September 29, 2011

The Mother Monster: NOT Just Any Other Singer

I find Lady Gaga so very interesting. She's complex. Her image and music portray and convey something very valuable, in my opinion, despite that some of her lyrics and music videos often reinforce problematic ideologies, like, for example, ones about ideal beauty and women's bodies as idealized and exotified objects to be consumed (see her video for Telephone and Bad Romance). Her lyrics and videos also confirm dualistic and hierarchical ways of thinking (men vs. women, "good" vs. "evil",  mind vs. body in Born this Way).

Regardless, I love her. First, she points out, with her obscure and wild costumes, the extent to which we construct and perform our gendered identities. For example, she takes to an extreme the imaging that many of us do everyday, thus poignantly pointing it out and deconstructing it. She wears extreme make-up, hairstyles, and outfits, all of which are based on socially constructed "masculine" and "feminine" gender scripts. In doing so,  she points out that all appearances are constructed based on such social constructions. Likewise, everyday I put on my outwardly "feminine" face and clothing, brushing my hair in a way that will make it appear "feminine". I construct my gender, and then I perform it.
She also blurs the line between the "feminine" and "masculine" genders (which I try to do as well, by wearing "masculine" pieces with more "feminine" ones). It becomes so difficult to discern what gender she is trying to embody (she actually embodies both, in my opinion), which ultimately implies that gender is not a stable category or a black and white concept--it, too, is constructed.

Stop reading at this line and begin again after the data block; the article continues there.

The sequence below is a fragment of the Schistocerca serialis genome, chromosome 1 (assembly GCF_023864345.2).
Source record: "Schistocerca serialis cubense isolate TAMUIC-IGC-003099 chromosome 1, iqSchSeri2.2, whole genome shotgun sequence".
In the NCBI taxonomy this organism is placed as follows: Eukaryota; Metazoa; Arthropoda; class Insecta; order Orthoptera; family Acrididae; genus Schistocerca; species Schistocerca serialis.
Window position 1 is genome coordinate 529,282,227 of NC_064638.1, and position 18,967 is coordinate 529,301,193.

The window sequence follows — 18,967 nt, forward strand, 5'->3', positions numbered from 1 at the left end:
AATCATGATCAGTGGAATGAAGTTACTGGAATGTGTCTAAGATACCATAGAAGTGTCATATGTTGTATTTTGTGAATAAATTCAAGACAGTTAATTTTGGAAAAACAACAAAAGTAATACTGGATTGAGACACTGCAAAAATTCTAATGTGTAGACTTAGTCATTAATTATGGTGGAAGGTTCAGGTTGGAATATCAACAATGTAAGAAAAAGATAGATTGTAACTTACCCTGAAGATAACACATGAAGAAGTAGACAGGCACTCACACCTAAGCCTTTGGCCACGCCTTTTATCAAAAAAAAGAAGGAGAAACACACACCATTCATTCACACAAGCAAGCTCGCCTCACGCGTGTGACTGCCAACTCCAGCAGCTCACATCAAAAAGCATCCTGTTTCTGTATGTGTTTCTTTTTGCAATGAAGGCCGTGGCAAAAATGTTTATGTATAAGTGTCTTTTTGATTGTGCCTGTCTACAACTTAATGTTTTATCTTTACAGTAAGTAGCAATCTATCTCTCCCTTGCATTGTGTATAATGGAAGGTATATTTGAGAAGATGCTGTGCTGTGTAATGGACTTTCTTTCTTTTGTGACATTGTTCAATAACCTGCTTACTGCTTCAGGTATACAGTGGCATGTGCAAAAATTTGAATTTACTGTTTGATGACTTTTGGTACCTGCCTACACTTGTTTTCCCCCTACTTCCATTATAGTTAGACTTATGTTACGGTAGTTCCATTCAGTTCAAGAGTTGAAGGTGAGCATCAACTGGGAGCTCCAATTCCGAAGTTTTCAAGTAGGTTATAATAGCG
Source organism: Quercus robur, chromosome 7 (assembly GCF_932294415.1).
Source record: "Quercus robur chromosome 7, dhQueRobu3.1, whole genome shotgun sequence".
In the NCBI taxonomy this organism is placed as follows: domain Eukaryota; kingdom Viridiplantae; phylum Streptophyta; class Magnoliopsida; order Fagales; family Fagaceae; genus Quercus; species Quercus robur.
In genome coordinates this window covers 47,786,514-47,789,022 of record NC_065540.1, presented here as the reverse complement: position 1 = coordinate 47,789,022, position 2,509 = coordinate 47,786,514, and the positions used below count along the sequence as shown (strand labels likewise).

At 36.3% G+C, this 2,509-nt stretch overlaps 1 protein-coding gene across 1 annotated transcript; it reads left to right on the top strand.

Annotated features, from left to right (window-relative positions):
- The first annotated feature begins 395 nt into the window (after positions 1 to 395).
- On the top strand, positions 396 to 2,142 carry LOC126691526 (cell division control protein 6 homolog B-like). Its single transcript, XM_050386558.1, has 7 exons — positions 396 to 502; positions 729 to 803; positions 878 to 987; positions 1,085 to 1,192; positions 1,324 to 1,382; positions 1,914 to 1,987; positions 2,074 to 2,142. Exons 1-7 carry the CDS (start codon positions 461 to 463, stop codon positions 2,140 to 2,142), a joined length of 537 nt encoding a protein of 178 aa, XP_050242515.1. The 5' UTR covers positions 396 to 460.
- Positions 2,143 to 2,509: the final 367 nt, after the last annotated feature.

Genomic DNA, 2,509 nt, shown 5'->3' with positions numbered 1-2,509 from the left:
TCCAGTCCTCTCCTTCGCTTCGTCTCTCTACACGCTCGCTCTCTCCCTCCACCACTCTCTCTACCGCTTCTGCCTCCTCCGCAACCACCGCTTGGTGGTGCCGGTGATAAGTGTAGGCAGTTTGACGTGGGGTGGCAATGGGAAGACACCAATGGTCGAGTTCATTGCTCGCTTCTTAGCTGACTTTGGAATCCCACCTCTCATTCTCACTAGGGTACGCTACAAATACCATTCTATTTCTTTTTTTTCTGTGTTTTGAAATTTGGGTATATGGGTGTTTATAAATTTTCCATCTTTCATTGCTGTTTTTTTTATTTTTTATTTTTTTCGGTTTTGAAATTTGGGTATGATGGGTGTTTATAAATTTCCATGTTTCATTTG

Second, I love that her music aims to unite people of all races, ethnicities, sexualities, sexes, genders, ages (?), abilities (?) (which you now know I LOVE).  In my opinion, she wants to promote individual empowerment, fulfillment, and happiness with and through her music. Of course, these things are limited for many people by very real social barriers that most often go unacknowledged in North America. Whether or not music actually does evade forms of difference still remains in question for me (but perhaps that's beside the point).

But I'm clearly not only the only one who feels empowered when listening to Lady Gaga. As her Google Chrome advertisement indicates, billions do! (I may have cried when I watched this...):

Her latest music video crosses all sorts of boundaries, challenges all sorts of binaries (while at the same time affirming them?) Nonetheless, she pushes us to think outside the box, outside of our comfort zones. And she makes me want to dance! What do you think? 

xo Caroline

*photos courtesy of Harper's Bazar

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